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Lao Tzu c.604–c.531 bc
Chinese philosopher; founder of Taoism

  1. The Tao [Way] that can be told of is not the eternal Tao;
    The name that can be named is not the eternal name.
    The Nameless is the origin of Heaven and Earth;
    The Named is the mother of all things.
     
    Tao-te Ching ch. 1, tr. Wing-Tsit Chan
  2. Front and back follow each other.
    Therefore the sage manages affairs without action
    And spreads doctrines without words.
     
    Tao-te Ching ch. 2, tr. Wing-Tsit Chan
  3. Heaven and earth are not humane
    They regard all things as straw dogs.
    The sage is not humane.
    He regards all people as straw dogs.
     
    Tao-te Ching ch. 5, tr. Wing-Tsit Chan
  4. Thirty spokes share the wheel's hub;
    It is the centre hole that makes it useful.
    Shape clay into a vessel;
    It is the space within that makes it useful.
    Cut doors and windows for a room;
    It is the holes which make it useful.
    Therefore profit comes from what is there;
    Usefulness from what is not there.
     
    Tao-te Ching ch. 11
  5. The best [rulers] are those whose existence is [merely] known by the people…
    [The great rulers] accomplish their task; they complete their work.
    Nevertheless their people say that they simply follow Nature.
     
    often quoted as, ‘A leader is best when people barely know he exists…He acts without unnecessary speech, and when the work is done the people say “We did it ourselves”’
    Tao-te Ching ch. 17, tr. Wing-Tsit Chan
  6. Let people hold on to these:
    Manifest plainness,
    Embrace simplicity,
    Reduce selfishness,
    Have few desires.
     
    Tao-te Ching ch. 19, tr. Wing-Tsit Chan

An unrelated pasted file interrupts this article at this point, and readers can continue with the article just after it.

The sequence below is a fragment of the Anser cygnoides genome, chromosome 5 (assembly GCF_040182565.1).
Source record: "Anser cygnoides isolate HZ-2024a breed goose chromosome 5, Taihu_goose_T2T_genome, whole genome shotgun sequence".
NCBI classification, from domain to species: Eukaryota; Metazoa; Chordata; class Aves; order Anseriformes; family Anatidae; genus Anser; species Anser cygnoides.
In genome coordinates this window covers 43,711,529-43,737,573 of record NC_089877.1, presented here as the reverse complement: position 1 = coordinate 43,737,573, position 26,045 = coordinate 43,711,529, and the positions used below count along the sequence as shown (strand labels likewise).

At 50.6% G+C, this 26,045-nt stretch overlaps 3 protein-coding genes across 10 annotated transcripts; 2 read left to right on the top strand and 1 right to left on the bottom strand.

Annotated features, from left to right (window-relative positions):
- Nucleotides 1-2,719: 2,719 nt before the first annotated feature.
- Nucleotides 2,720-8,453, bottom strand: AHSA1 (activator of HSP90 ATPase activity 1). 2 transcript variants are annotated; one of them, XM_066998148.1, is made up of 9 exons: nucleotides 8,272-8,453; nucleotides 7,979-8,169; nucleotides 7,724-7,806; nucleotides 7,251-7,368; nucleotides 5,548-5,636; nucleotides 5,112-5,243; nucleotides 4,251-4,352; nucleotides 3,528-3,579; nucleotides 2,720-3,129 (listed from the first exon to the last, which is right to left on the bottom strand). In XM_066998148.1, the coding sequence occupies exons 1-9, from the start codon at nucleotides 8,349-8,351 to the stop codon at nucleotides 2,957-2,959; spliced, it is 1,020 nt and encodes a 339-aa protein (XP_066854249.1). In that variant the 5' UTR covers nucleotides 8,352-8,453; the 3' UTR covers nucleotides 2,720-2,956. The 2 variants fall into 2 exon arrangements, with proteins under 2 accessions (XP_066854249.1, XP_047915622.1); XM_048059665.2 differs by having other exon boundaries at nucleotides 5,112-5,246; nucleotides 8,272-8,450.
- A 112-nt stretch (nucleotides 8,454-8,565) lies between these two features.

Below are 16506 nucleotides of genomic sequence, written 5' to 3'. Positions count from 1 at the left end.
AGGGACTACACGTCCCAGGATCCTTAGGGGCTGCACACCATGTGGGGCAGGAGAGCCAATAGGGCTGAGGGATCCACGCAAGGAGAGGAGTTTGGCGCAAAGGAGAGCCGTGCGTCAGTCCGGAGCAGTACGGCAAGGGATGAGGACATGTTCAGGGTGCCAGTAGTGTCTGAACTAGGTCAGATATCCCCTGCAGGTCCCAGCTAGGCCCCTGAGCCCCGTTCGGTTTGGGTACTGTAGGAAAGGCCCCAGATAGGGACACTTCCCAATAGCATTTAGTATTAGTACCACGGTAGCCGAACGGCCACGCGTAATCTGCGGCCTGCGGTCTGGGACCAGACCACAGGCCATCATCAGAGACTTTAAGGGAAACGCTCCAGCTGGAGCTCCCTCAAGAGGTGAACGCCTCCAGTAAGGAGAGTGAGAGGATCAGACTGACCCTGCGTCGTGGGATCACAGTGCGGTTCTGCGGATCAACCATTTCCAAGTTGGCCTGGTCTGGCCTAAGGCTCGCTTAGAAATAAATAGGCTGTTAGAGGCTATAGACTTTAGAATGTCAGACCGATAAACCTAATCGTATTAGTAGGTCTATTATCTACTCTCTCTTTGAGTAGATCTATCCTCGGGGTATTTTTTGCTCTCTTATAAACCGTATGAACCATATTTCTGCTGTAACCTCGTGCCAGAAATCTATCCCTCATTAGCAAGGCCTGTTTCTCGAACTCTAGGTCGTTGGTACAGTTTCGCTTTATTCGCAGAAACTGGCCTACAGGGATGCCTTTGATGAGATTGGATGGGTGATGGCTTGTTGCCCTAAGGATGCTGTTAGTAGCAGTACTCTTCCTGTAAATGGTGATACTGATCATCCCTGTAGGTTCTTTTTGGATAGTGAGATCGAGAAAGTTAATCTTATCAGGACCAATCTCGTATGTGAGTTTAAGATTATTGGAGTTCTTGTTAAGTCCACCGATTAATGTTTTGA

7. A good traveller leaves no track or trace.
    often quoted as ‘A good traveller has no fixed plans’
    Tao-te Ching ch. 27, tr. Wing-Tsit Chan
  8. He who knows others is wise;
    He who knows himself is enlightened.
    He who conquers others has physical strength.
    He who conquers himself is strong.
     
    Tao-te Ching ch. 33, tr. Wing-Tsit Chan
  9. The further one goes, the less one knows.
     
    Tao-te Ching ch. 47, tr. Wing-Tsit Chan
  10. He who knows does not speak.
    He who speaks does not know.
     
    Tao-te Ching ch. 56, tr. Wing-Tsit Chan
  11. The more laws and orders are made prominent,
    The more thieves and bandits there will be.
     
    Tao-te Ching ch. 57, tr. Wing-Tsit Chan
  12. A tower of nine storeys begins with a heap of earth.
    The journey of a thousand li starts from where one stands.
     
    Tao-te Ching ch. 64
  13. There is nothing softer and weaker than water,
    And yet there is nothing better for attacking hard and strong things.
    For this reason there is no substitute for it.
    All the world knows that the weak overcomes the strong and the soft overcomes the hard.
    But none can practice it.
     
    Tao-te Ching ch. 78, tr. Wing-Tsit Chan
  14. The Way of the sage is to act but not to compete.
     
    Tao-te Ching ch. 81, tr. Wing-Tsit Chan

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